You Can’t Stop Her Now

Everybody Has a Story

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Donated by: Marko Barrera

Marko Barrera, STAFF WRITER

  The ball flies up and lands right where the hitter needs the ball to be, at the peak of her jump and as high as she can reach. Fans of the home team continue their booing, as Charter holds possession. She jumps in the air, similar to an eagle taking flight, and spikes the ball with all her might. The opponent blockers jump to try and prevent a point being scored, but it’s no use as the ball hits the floor at lightning speed. Nathalie Portillo isn’t a stranger to pressure, as it has been on her back for most of her life.

  Nathalie was born and raised right here in Pembroke Pines in a two-parent household. She attended Silver Palms Elementary for kindergarten up until the beginning of 5th grade. As Nathalie began her fourth grade year, her and her family were forced to move out of their house in Towngate because it was too far from her father’s job. Moreover, at the start of the second quarter the next year, she was hit with spontaneous news from her mom that she would be transferring to PPCES FSU campus. All of these sudden changes hit her hard, and it was difficult to cope with at first. Although, as time went on and more changes happened in her life, Nathalie knew she had to adapt. 

 

  As she was growing up, sports were another thing that would come and go. At age 5, she got into ballet and jazz dance. Both of these interested her, but she moved on quite fast. 2 years later, she tried karate and did that for another 2 years. She wasn’t finished dipping her toes in different hobbies, as she spent a year trying both soccer and basketball. As you can tell, the idea of change was becoming less of a burden to her.

 

  After all those years of not being able to find a sport that was comfortable enough, Nathalie spent two years taking a break from sports, until finally finding that volleyball was the one, from a 10-week camp that her friend had told her to attend.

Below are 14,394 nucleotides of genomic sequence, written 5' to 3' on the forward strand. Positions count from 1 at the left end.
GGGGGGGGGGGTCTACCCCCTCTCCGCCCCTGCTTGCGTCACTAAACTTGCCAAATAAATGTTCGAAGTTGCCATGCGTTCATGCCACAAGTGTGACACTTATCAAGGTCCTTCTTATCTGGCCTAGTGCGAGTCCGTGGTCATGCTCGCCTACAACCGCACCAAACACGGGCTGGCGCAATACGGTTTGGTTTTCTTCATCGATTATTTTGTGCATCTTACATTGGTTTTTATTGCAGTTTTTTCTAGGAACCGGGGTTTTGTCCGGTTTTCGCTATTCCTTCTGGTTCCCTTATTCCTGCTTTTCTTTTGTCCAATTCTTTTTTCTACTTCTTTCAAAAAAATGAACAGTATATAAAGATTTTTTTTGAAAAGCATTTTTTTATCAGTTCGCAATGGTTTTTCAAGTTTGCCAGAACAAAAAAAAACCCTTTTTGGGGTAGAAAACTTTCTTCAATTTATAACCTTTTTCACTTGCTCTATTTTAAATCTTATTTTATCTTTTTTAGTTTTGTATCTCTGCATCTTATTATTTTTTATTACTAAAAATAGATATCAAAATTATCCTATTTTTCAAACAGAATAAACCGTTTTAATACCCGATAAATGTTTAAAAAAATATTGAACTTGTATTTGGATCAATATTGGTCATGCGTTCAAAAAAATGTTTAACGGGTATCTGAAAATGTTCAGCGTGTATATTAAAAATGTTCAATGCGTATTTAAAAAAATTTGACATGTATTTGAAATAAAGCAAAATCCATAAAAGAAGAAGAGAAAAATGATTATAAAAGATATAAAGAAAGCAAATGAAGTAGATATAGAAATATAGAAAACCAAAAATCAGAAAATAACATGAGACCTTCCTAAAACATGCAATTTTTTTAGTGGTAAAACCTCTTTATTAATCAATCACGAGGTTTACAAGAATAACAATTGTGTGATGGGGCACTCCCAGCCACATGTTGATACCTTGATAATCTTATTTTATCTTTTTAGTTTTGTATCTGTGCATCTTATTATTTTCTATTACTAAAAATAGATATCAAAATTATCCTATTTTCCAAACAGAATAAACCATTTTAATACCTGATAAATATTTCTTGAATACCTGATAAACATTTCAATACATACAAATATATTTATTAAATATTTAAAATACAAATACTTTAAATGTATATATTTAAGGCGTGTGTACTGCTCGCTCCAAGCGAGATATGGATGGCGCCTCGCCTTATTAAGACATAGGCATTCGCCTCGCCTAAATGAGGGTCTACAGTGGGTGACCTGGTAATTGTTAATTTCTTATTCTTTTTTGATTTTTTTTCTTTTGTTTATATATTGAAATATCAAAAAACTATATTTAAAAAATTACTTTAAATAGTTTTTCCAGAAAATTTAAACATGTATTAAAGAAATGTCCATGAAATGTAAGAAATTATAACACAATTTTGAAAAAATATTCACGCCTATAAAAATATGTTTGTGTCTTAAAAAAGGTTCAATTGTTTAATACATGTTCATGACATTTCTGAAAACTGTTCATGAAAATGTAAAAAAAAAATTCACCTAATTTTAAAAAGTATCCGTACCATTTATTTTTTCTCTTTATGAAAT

From then on, things started to look up, but not for too long. She was finding more friends at school, and was getting better at volleyball. That was until her second year playing when her parents unofficially got divorced. Nathalie realized this when her mom one day took her and they moved out of the house. At first, she was content about it. “Their relationship was really toxic,” she said, “So it felt good seeing my mom not getting in a fight anymore.” However, time went on and the reality of living without a dad started to hit. Things like filling out paperwork that he used to fill out, for example. It was as if her workload got bigger, and she had to start acting like a parent. Since pressure and change wasn’t something new at this point, Nathalie took this responsibility up and got used to it.

 

  With the upcoming volleyball season getting closer, life is still better than before for Nathalie, even with COVID-19. She is excited, yet nervous, for how it could turn out. “It should be an entirely different feeling,” she stated, “Especially having no fans and having to wear masks during practice.” She is still ready for the season and the challenges that it brings.

 

  After going through a lot in her life, Nathalie was able to work with the cards she was dealt, and she learned not to dread so much over the past. Her hopeful spirit and powerful confidence keeps her going, and nothing can stop her now.